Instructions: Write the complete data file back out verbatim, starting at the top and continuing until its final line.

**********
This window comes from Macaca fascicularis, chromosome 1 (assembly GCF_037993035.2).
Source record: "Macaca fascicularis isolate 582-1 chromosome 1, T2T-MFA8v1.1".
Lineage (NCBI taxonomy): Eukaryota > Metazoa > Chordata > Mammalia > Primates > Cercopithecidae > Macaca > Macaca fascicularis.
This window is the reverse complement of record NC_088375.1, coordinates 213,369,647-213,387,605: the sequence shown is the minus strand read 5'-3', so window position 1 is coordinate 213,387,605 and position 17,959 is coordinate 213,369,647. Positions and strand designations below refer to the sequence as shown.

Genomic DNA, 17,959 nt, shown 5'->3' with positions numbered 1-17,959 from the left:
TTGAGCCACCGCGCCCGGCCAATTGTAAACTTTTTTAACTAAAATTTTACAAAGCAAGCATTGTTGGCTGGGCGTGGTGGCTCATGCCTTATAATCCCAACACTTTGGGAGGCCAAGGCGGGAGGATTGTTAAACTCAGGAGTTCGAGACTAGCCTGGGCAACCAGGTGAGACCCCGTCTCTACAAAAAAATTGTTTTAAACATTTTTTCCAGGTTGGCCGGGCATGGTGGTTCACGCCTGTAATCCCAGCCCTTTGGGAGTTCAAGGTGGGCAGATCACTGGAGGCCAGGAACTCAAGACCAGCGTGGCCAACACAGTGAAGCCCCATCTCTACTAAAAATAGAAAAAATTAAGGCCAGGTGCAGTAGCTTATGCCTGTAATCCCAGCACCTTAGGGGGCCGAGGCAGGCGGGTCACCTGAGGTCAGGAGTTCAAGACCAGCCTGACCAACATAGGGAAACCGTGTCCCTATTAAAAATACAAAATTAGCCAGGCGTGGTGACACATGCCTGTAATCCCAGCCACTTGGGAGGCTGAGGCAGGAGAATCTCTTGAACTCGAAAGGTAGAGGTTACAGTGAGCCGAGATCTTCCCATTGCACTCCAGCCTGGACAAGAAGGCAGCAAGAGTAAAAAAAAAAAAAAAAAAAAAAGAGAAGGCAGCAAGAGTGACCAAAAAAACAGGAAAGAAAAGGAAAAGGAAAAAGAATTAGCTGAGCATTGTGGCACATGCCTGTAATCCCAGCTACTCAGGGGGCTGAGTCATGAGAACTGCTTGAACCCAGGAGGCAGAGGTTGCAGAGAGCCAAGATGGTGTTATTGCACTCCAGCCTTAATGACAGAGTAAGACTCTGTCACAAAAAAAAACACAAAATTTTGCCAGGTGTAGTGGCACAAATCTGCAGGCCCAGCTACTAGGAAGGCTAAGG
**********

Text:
This window comes from Macaca fascicularis, chromosome 1 (assembly GCF_037993035.2).
Source record: "Macaca fascicularis isolate 582-1 chromosome 1, T2T-MFA8v1.1".
Lineage (NCBI taxonomy): Eukaryota > Metazoa > Chordata > Mammalia > Primates > Cercopithecidae > Macaca > Macaca fascicularis.
This window is the reverse complement of record NC_088375.1, coordinates 213,369,647-213,387,605: the sequence shown is the minus strand read 5'-3', so window position 1 is coordinate 213,387,605 and position 17,959 is coordinate 213,369,647. Positions and strand designations below refer to the sequence as shown.

Genomic DNA, 17,959 nt, shown 5'->3' with positions numbered 1-17,959 from the left:
TTGAGCCACCGCGCCCGGCCAATTGTAAACTTTTTTAACTAAAATTTTACAAAGCAAGCATTGTTGGCTGGGCGTGGTGGCTCATGCCTTATAATCCCAACACTTTGGGAGGCCAAGGCGGGAGGATTGTTAAACTCAGGAGTTCGAGACTAGCCTGGGCAACCAGGTGAGACCCCGTCTCTACAAAAAAATTGTTTTAAACATTTTTTCCAGGTTGGCCGGGCATGGTGGTTCACGCCTGTAATCCCAGCCCTTTGGGAGTTCAAGGTGGGCAGATCACTGGAGGCCAGGAACTCAAGACCAGCGTGGCCAACACAGTGAAGCCCCATCTCTACTAAAAATAGAAAAAATTAAGGCCAGGTGCAGTAGCTTATGCCTGTAATCCCAGCACCTTAGGGGGCCGAGGCAGGCGGGTCACCTGAGGTCAGGAGTTCAAGACCAGCCTGACCAACATAGGGAAACCGTGTCCCTATTAAAAATACAAAATTAGCCAGGCGTGGTGACACATGCCTGTAATCCCAGCCACTTGGGAGGCTGAGGCAGGAGAATCTCTTGAACTCGAAAGGTAGAGGTTACAGTGAGCCGAGATCTTCCCATTGCACTCCAGCCTGGACAAGAAGGCAGCAAGAGTAAAAAAAAAAAAAAAAAAAAAAGAGAAGGCAGCAAGAGTGACCAAAAAAACAGGAAAGAAAAGGAAAAGGAAAAAGAATTAGCTGAGCATTGTGGCACATGCCTGTAATCCCAGCTACTCAGGGGGCTGAGTCATGAGAACTGCTTGAACCCAGGAGGCAGAGGTTGCAGAGAGCCAAGATGGTGTTATTGCACTCCAGCCTTAATGACAGAGTAAGACTCTGTCACAAAAAAAAACACAAAATTTTGCCAGGTGTAGTGGCACAAATCTGCAGGCCCAGCTACTAGGAAGGCTAAGG